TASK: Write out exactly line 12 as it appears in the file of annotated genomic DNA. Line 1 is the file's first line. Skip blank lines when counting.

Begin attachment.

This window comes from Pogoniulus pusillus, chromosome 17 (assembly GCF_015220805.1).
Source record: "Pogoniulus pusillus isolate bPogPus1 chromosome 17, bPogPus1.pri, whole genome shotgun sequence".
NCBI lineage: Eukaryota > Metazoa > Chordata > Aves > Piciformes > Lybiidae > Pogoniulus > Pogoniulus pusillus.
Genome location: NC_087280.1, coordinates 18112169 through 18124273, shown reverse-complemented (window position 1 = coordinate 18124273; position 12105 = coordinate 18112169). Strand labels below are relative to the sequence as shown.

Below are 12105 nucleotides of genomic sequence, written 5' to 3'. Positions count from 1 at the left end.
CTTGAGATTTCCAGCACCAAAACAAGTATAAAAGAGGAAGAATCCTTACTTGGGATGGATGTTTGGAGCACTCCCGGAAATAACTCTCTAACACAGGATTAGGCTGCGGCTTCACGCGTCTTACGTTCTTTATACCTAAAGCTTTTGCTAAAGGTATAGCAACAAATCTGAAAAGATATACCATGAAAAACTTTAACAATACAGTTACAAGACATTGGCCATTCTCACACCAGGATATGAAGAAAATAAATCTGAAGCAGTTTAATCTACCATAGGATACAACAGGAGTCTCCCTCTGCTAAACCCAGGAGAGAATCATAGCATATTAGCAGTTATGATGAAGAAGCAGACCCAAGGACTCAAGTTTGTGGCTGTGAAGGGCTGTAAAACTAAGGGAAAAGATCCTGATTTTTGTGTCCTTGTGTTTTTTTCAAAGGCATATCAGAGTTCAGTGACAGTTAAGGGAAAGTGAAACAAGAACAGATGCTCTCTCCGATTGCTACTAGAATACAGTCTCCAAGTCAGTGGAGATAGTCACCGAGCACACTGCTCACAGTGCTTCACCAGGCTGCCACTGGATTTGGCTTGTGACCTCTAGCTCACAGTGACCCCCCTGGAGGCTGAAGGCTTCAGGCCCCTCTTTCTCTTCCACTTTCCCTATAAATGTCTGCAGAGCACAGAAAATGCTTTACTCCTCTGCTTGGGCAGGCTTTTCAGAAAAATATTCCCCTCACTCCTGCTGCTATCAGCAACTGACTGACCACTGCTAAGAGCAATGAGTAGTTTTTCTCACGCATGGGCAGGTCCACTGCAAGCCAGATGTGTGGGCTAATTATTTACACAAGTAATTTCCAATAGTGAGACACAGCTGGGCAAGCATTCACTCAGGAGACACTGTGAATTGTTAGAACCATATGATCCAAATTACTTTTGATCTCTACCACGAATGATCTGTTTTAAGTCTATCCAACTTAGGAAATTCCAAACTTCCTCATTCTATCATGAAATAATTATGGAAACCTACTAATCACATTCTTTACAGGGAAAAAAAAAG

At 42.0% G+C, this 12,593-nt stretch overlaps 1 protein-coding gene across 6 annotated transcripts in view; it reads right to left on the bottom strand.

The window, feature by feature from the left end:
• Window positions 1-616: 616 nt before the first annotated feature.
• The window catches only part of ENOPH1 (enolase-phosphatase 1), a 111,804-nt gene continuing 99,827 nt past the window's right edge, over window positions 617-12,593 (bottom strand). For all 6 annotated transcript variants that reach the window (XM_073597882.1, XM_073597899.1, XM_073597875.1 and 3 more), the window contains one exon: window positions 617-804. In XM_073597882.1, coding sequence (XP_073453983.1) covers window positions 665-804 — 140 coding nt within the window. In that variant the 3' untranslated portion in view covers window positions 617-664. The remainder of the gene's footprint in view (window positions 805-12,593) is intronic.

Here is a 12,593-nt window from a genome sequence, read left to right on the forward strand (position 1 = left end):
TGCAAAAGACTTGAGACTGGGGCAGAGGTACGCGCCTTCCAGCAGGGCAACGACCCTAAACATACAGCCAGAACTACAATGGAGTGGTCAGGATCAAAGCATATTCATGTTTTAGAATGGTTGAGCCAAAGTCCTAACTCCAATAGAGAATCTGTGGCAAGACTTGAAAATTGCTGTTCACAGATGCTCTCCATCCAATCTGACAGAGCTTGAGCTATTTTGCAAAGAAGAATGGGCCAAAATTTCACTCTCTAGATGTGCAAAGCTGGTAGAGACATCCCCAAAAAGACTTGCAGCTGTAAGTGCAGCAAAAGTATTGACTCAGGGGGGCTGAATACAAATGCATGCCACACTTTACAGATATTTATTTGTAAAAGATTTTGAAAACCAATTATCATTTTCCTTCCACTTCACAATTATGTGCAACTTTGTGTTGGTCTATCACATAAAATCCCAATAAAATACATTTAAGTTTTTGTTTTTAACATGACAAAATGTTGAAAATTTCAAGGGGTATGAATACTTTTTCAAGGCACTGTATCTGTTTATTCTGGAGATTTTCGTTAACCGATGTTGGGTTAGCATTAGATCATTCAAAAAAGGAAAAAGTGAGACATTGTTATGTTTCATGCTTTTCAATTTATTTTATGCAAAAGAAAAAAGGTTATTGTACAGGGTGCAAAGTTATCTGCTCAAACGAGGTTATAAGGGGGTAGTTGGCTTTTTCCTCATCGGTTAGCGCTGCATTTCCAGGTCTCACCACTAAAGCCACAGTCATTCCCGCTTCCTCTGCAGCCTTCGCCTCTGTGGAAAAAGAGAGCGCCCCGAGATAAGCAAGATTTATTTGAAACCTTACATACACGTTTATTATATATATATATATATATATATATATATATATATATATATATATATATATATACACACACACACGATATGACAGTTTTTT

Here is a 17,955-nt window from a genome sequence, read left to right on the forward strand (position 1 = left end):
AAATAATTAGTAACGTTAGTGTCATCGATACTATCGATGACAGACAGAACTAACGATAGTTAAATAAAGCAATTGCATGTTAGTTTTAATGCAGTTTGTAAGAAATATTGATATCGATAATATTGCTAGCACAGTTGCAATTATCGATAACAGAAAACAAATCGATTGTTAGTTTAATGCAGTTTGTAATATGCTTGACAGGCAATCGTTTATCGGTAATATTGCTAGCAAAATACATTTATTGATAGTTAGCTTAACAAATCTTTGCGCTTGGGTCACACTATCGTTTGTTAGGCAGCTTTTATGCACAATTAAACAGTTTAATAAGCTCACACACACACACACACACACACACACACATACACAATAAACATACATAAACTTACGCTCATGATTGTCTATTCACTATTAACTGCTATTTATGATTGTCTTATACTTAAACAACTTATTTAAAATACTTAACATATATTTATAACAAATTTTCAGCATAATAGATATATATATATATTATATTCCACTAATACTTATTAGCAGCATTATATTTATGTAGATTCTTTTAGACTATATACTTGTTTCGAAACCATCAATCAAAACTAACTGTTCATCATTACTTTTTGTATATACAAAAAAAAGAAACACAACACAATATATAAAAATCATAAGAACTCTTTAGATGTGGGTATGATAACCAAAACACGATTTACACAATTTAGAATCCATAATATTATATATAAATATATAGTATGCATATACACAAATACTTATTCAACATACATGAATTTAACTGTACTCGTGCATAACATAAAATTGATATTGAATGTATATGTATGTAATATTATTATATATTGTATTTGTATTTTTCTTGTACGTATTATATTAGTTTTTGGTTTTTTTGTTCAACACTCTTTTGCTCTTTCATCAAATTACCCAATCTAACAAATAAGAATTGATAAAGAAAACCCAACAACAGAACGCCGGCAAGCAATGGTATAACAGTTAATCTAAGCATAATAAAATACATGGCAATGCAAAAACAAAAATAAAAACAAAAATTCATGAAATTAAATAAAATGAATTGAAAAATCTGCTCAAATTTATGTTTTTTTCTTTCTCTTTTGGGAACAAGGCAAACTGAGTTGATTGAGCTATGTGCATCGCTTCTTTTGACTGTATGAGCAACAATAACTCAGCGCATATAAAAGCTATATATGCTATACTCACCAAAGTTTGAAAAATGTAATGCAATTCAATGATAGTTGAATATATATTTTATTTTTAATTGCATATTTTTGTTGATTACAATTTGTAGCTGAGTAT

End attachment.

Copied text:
TGCAAAAGACTTGAGACTGGGGCAGAGGTACGCGCCTTCCAGCAGGGCAACGACCCTAAACATACAGCCAGAACTACAATGGAGTGGTCAGGATCAAAGCATATTCATGTTTTAGAATGGTTGAGCCAAAGTCCTAACTCCAATAGAGAATCTGTGGCAAGACTTGAAAATTGCTGTTCACAGATGCTCTCCATCCAATCTGACAGAGCTTGAGCTATTTTGCAAAGAAGAATGGGCCAAAATTTCACTCTCTAGATGTGCAAAGCTGGTAGAGACATCCCCAAAAAGACTTGCAGCTGTAAGTGCAGCAAAAGTATTGACTCAGGGGGGCTGAATACAAATGCATGCCACACTTTACAGATATTTATTTGTAAAAGATTTTGAAAACCAATTATCATTTTCCTTCCACTTCACAATTATGTGCAACTTTGTGTTGGTCTATCACATAAAATCCCAATAAAATACATTTAAGTTTTTGTTTTTAACATGACAAAATGTTGAAAATTTCAAGGGGTATGAATACTTTTTCAAGGCACTGTATCTGTTTATTCTGGAGATTTTCGTTAACCGATGTTGGGTTAGCATTAGATCATTCAAAAAAGGAAAAAGTGAGACATTGTTATGTTTCATGCTTTTCAATTTATTTTATGCAAAAGAAAAAAGGTTATTGTACAGGGTGCAAAGTTATCTGCTCAAACGAGGTTATAAGGGGGTAGTTGGCTTTTTCCTCATCGGTTAGCGCTGCATTTCCAGGTCTCACCACTAAAGCCACAGTCATTCCCGCTTCCTCTGCAGCCTTCGCCTCTGTGGAAAAAGAGAGCGCCCCGAGATAAGCAAGATTTATTTGAAACCTTACATACACGTTTATTATATATATATATATATATATATATATATATATATATATATATATATATATATACACACACACACGATATGACAGTTTTTT